Monday, 18 November 2013

#AmazeAfrica brought to you by Samsung - MBFWAfrica

MBFWAfrica is done but our coverage of fashion week is NOT! This week we bring you a review of the #AmazeAfrica fashion show brought to you by Samsung.

If there is a company that understands the link between technology and fashion it is Samsung! Inspired by Samsung’s global Accelerating Discoveries and Possibilities philosophy, #AmazeAfrica drew together 14 fashion and accessory designer collaborations into seven partnerships, mining the generous supply of exceptional design talent spread across the continent.

More than 500 people were present at the #AmazeAfrica show. Talk about an AUDIENCE! The designers drew their inspiration from the natural genera found at Pretoria’s Ditsong Museum of Natural History.
Marianne Fassler and Quamta
They looked at the dual nature of the pincushion - the hard and soft structural elements and the emotional evocation of resistance presented by the indigenous African flower.  Using the 'chinabag' motif as an appliqué and weave, Marianne intimated the permanence of the flower. Pieter Jansen van Rensburg, Quamta designer, picked this up as a motif for Samsung Note 3 covers and pouches, weaving in his own signature exotic leathers.
 
 
 
 
Nana Brenu and Adele Dejak
 
For #AmazeAfrica Brenu looked to the hard and soft elements of the beetle's exoskeleton - interpreting the protective casing through silk gazar and techno-wool, offset with soft silk organza mimicking the fragility of the wings within. Both designers looked to the silk 'oil in water' colours of beetles. Dejak used recycled brass and Ankole cow horn to hint at the shape of the beetle as features on her luxurious black leather pouches.


 
 



LaurenceAirline and Missibaba


They created looks inspired by the yellow of the coral snake and the geometry of the tortoise carapace. Chauvin-Bartrand of LaurenceAirline used the finest wool and wool blends to create minimal soft-tailored winter coats worn over her signature geometric shirts and slim-leg pants. Missibaba hand-wove different textured leathers to create a single slip of a laptop casing.



 
 
 
Taibo Bacar and Pichulik


They looked to the ancient Cycadala for inspiration. Inspired by hot summer nights, offset by a cool verdant palette, Taibo's collection has a touch of Robert Palmer-chic; stretch-satin body-hugging looks with asymmetric cut-out detailing and exposed zips. Pichulik's accessories, in soft mustard suedes, brilliant Azure and textured fawn leather hark to the exotic of North Africa while shapes mimic the silhouettes and textures of the prehistoric plant.
 
 
 
 
Doreen Mashika and Anisa Mapungwe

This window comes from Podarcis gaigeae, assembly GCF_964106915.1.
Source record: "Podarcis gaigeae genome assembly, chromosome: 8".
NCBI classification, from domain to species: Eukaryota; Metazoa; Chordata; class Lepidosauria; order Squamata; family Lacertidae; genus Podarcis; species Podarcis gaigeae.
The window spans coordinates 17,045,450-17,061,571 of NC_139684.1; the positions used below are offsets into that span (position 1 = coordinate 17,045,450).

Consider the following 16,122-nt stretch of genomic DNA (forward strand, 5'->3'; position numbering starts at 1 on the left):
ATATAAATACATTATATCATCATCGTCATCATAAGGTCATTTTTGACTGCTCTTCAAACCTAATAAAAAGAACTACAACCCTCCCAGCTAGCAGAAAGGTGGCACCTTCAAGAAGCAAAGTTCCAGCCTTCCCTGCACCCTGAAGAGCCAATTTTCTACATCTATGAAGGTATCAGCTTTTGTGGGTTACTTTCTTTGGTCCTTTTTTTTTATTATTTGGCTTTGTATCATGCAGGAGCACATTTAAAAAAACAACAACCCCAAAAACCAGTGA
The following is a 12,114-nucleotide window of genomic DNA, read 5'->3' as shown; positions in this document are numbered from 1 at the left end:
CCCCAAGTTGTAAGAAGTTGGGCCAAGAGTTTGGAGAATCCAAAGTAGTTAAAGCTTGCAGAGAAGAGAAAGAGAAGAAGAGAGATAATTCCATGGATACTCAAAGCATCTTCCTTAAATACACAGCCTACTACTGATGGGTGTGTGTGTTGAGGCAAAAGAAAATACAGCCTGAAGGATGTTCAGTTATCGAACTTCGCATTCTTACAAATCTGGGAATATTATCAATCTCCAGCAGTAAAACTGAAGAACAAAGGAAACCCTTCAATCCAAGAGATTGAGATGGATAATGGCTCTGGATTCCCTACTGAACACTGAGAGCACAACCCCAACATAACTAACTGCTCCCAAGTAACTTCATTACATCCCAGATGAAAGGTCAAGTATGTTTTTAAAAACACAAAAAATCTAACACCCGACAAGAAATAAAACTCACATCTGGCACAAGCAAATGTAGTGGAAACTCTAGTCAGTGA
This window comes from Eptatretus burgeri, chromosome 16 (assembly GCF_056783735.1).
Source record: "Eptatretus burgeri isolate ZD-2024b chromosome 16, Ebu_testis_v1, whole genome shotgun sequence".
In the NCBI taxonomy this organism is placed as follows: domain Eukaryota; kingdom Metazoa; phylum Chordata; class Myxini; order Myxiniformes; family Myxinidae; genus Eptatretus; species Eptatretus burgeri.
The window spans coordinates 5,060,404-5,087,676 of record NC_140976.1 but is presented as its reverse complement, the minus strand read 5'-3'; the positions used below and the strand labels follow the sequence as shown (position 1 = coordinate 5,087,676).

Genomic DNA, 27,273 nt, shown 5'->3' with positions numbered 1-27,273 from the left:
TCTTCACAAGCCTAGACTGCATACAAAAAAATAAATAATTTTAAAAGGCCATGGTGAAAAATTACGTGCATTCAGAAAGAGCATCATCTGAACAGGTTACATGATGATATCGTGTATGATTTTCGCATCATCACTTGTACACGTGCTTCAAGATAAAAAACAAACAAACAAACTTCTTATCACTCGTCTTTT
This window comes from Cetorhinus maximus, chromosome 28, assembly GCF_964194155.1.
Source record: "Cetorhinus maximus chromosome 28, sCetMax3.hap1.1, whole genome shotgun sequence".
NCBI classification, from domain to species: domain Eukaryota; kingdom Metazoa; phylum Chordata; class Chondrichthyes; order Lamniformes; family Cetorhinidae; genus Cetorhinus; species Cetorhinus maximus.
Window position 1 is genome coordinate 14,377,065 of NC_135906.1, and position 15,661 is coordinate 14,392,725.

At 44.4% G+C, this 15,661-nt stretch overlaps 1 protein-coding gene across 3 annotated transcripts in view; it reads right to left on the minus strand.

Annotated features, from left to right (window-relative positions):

They looked towards a futuristic world inhabited by ants and wasps.  Doreen used burlap, sisal and Namibian silks to intimate the ants' natural living environment, while Anisa incorporated textured taffeta and a hexagon shaped mesh, presenting a literal representation of the world of bees. In a move away from Anisa's signature print, she underpinned all her looks with a metallic stretch viscose bodysuit.
 
 
 
 
 Projecto Mental and Rift Valley Leather
 
Inspired by the hallucinatory colours of the moths and butterfly genus, Projecto Mental also looked at their migratory patterns, creating a slim, modern silhouette. Rift Valley Leather picked up the print motif, transferring it to simple, padded man-bag inspired by the initial stage of the butterfly's lifecycle - the pupa.








Jacques van der Watt and Albertus Swanepoel

The feminine stature of feathers inspired an elegant silhouette offset in a simple, yet striking, red, white and black palette. Black Coffee's sophisticated lines follow a graphic and literal interpretation of the Avialae genus. Both designers used the feather as an element of fabrication - Swanepoel ironing, twisting and fixing it, following an old millinery technique, while van der Watt employed the traditional couture technique of individually applying feathers to a silk tulle, creating a new old-school luxury.


This was one of the best shows at MBFWAfrica! I think the menswear were stronger on the runway but once you looked at the Samsung installations which were displayed in the hall after the show (see my next post) you could see the intricate detail on the women’s wear. Samsung gadgets also made an appearance on some of the looks, which I liked as they showed how technology and fashion complement each other.

Image Credit: Simon Deiner / SDR Photo